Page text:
Skeleton: An eagle's skeleton weighs about half a pound (250 to 300 grams), and is only 5 or 6 percent of its total weight. The feathers weigh twice that much. Eagle bones are light, because they are hollow. The beak, talons, and feathers are made of keratin.

The wings and soaring: An eagles wings are long and broad, making them effective for soaring. To help reduce turbulence as air passes over the end of the wing, the tips of the feathers at the end of the wings are tapered so that when the eagle fully extends its wings, the tips are widely separated. To help them soar, eagles use thermals, which are rising currents of warm air, and updrafts generated by terrain, such as valley edges or mountain slopes. Soaring is accomplished with very little wing-flapping, enabling them to conserve energy. Long-distance migration flights are accomplished by climbing high in a thermal updraft, then gliding downward to catch the next thermal updraft, where the process is repeated.

Eagles can fly at speeds up to 65 miles per hour at level flight and reach speeds of 150 miles an hour in a dive. The wings are not only equipped for flight but can be used as paddles to swim to shore if a caught fish is to heavy to carry.

The tail: The tail is very important for flight and maneuvering. While the bald eagle is soaring or gliding in flight, the tail feathers are spread, in order to attain the largest surface area and increase the effect of thermals and updrafts. The tail also helps to brake the eagle when landing and assists in stabilization during a controlled dive or swoop toward prey. The strength of the feathers and the follicles holding the feathers is quite impressive, while watching the tail move back and forth and up and down during maneuvers.

Feathers: Bald eagles have 7,000 feathers. Eagle feathers are lightweight yet extremely strong, hollow yet highly flexible. They protect the bird from the cold as well as the heat of the sun, by trapping layers of air. To maintain its body temperature an eagle simply changes the position of its feathers. While an eagle suns itself on a cold morning, it ruffles and rotates its feathers so that the air pockets are either opened to the air or drawn together to reduce the insulating effect. Feathers also provide waterproofing and protection, and are crucial for flight. Feather structure makes pliability possible. Overlapping feathers can form a dense covering, which the birds can open or close at will. The bald eagle has several layers of feathers, each serving a different function. Under the outer layer of feathers is an inner layer of down or smaller feathers.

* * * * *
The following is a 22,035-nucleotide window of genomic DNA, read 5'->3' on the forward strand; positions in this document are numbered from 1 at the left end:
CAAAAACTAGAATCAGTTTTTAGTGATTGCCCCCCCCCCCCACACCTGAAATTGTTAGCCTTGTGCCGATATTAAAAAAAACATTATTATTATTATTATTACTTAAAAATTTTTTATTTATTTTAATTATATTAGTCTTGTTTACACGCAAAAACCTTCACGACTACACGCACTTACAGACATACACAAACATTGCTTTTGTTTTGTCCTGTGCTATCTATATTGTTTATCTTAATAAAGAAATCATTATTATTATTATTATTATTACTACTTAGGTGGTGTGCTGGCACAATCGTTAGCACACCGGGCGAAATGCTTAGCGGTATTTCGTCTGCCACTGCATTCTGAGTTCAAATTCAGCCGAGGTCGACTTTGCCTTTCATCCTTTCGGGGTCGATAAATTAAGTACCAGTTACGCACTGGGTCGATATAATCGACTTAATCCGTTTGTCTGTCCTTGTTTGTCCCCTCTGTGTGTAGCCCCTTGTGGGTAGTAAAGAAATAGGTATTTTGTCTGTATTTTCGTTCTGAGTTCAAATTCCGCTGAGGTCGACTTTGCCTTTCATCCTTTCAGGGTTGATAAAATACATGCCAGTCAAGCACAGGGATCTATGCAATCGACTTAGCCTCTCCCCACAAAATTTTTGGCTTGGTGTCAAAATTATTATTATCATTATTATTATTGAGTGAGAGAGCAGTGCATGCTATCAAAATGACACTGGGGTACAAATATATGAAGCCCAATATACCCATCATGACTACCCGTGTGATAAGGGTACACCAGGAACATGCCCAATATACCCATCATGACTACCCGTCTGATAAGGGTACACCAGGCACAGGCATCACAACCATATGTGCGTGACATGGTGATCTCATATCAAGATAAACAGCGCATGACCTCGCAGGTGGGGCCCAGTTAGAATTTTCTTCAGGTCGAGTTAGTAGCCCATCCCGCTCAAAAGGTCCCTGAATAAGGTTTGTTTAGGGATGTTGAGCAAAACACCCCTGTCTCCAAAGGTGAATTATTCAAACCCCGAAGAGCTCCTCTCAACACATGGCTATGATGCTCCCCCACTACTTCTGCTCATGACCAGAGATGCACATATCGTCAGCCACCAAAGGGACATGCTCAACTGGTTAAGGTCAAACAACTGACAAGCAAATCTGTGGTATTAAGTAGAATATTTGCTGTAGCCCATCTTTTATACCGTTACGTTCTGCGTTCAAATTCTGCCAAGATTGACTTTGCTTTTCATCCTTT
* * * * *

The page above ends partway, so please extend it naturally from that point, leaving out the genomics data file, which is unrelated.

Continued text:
The inter locking of feathers is an astonishing design of nature. The feathers enable eagles to live in extremely cold environments. Eagles do not have to migrate to warmer areas each year to fulfill temperature requirements, they migrate to available food supplies. A lone eagle feather is believed to convey great power. North American Indians incorporated the eagle's primaries and tail feathers into their ceremonies and legends.

The beak and talons: The hook at the tip of the beak is used for tearing. Behind the hook, the upper mandible, the edge sharp enough to slice tough skin, over laps the lower, creating a scissors effect. A bald eagle's beak is a strong weapon, but is also delicate enough to groom a mate's feathers or feed a small portion of food to a newly hatched chick. Talons are important tools for hunting and defense. Eagles kill their prey by penetrating its flesh with their talons. The talons are very strong and can grasp prey at strengths of 2600 pounds per square inch. This is the equivalent to driving a nail through concrete. The beak and talons grow continuously, because they are made of keratin, the same substance as our hair and fingernails. The beak of a captive eagle is not worn down naturally, so must be trimmed annually.